“Continuing education allowed me to dive deeper into the aspects of training and rehabilitation that I was passionate about,” said Markowitz. “Most importantly, it serves as a way for me to connect with like-minded professionals in the field. The relationships and friendships that I’ve built, have opened up multiple opportunities for me and given me a network of clinicians and coaches that I consistently reach out to for advice and ideas.”

Meanwhile, James Daley – Endicott’s Associate Head Athletic Trainer – summed it up this way.

“We feel it is our duty, collectively, to better ourselves and increase our own knowledge,” said Daley, who has worked at both the NCAA Division II and III levels, and also with the New England Patriots. “The great thing about our staff is that we all have diverse backgrounds and experiences within the field. This allows us to be very well rounded and make connections with many professionals in the field. The networking and continuing education that we do directly impacts the success of our athletic training education students and our student-athletes.”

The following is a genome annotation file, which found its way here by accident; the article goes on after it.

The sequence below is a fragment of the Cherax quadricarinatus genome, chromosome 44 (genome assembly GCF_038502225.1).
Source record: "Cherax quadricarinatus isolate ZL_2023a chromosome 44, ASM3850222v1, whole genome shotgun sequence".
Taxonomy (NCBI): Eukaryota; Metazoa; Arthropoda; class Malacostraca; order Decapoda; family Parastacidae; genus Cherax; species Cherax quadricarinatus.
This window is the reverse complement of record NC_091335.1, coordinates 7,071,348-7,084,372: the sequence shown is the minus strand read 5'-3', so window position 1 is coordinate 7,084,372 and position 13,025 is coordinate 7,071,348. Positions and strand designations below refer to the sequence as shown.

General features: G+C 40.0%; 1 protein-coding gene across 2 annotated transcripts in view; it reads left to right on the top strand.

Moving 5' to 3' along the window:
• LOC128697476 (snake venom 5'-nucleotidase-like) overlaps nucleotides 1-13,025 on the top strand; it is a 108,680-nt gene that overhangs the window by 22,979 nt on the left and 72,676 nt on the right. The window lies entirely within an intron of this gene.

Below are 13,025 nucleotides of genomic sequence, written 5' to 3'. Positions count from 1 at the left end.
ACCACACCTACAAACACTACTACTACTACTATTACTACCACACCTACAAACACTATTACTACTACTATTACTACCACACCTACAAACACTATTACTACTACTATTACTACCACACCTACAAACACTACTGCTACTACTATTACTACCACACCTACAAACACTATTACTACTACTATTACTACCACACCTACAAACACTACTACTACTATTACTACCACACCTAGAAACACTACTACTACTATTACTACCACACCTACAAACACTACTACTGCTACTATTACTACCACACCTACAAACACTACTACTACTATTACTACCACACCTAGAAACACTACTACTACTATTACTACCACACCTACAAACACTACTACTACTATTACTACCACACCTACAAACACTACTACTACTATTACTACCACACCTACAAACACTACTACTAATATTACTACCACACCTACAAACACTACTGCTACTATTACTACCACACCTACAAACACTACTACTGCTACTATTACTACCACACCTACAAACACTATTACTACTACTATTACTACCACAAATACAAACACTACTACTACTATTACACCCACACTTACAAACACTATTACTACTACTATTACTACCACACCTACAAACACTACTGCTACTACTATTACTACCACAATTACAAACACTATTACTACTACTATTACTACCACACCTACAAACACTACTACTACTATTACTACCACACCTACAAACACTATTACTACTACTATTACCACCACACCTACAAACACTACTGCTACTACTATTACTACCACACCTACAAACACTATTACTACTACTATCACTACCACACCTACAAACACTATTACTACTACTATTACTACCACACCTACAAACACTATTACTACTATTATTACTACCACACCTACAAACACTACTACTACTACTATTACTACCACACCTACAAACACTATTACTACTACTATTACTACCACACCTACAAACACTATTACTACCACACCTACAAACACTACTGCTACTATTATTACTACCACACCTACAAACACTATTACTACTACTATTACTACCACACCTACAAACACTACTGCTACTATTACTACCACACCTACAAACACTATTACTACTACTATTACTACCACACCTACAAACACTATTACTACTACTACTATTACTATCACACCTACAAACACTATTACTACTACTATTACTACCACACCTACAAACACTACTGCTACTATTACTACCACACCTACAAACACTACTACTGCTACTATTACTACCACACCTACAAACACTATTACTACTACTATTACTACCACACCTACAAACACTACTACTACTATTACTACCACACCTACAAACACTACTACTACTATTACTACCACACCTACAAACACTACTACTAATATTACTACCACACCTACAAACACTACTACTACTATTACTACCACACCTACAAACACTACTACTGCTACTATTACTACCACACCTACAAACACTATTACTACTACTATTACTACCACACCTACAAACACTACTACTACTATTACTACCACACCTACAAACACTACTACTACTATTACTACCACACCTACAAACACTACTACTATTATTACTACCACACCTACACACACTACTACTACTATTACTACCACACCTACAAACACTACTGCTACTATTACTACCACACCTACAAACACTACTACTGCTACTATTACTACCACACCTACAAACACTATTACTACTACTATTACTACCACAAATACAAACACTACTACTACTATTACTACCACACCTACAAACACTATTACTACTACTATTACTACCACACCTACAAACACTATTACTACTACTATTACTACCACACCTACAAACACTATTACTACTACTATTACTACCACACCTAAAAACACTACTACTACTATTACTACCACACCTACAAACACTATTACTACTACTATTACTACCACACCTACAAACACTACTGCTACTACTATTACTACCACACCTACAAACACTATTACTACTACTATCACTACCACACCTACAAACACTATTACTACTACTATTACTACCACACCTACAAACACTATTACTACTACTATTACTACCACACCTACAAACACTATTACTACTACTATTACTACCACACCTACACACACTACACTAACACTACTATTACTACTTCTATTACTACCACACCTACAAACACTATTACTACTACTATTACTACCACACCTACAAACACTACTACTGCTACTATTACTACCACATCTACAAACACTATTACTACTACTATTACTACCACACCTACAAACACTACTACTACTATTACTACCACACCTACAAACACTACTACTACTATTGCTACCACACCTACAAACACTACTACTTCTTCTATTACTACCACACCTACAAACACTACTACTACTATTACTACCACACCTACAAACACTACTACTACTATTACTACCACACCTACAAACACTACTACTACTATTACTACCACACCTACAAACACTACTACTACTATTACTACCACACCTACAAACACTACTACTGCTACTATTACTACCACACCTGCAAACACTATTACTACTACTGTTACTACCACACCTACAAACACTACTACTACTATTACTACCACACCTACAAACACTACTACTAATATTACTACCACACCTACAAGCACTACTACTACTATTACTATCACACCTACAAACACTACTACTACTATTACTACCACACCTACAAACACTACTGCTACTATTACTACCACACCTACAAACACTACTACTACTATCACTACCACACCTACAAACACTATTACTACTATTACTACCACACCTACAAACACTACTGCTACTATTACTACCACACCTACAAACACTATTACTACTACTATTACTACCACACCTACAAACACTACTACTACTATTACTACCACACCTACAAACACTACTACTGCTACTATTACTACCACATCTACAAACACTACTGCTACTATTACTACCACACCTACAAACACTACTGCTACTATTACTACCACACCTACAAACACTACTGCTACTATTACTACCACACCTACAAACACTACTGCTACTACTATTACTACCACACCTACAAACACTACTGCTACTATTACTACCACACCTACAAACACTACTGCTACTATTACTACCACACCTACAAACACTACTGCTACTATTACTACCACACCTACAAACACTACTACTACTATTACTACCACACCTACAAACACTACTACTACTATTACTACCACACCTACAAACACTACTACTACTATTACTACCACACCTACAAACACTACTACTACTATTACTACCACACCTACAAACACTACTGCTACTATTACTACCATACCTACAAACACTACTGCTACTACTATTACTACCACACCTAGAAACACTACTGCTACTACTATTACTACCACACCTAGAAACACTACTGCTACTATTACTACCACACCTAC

THE ENDICOTT MODEL (Athletic Training Program Details)

Endicott College is a pioneer in requiring comprehensive internship experiences in every program of study for undergraduate students. A philosophy of "learning by doing" permeates the college curriculum in which students are encouraged to integrate theory and practice in all of their studies.

Through their experiences in internships students will be prepared to:

  • Apply, integrate, and evaluate knowledge within a particular academic discipline
  • Develop competencies for careers and community service
  • Explore career options and gain field experience
  • Foster personal growth through increased self-confidence, interpersonal skills, an understanding of self and others, and a heightened awareness of ethical standards
  • Improve the ability to learn in a self-directed manner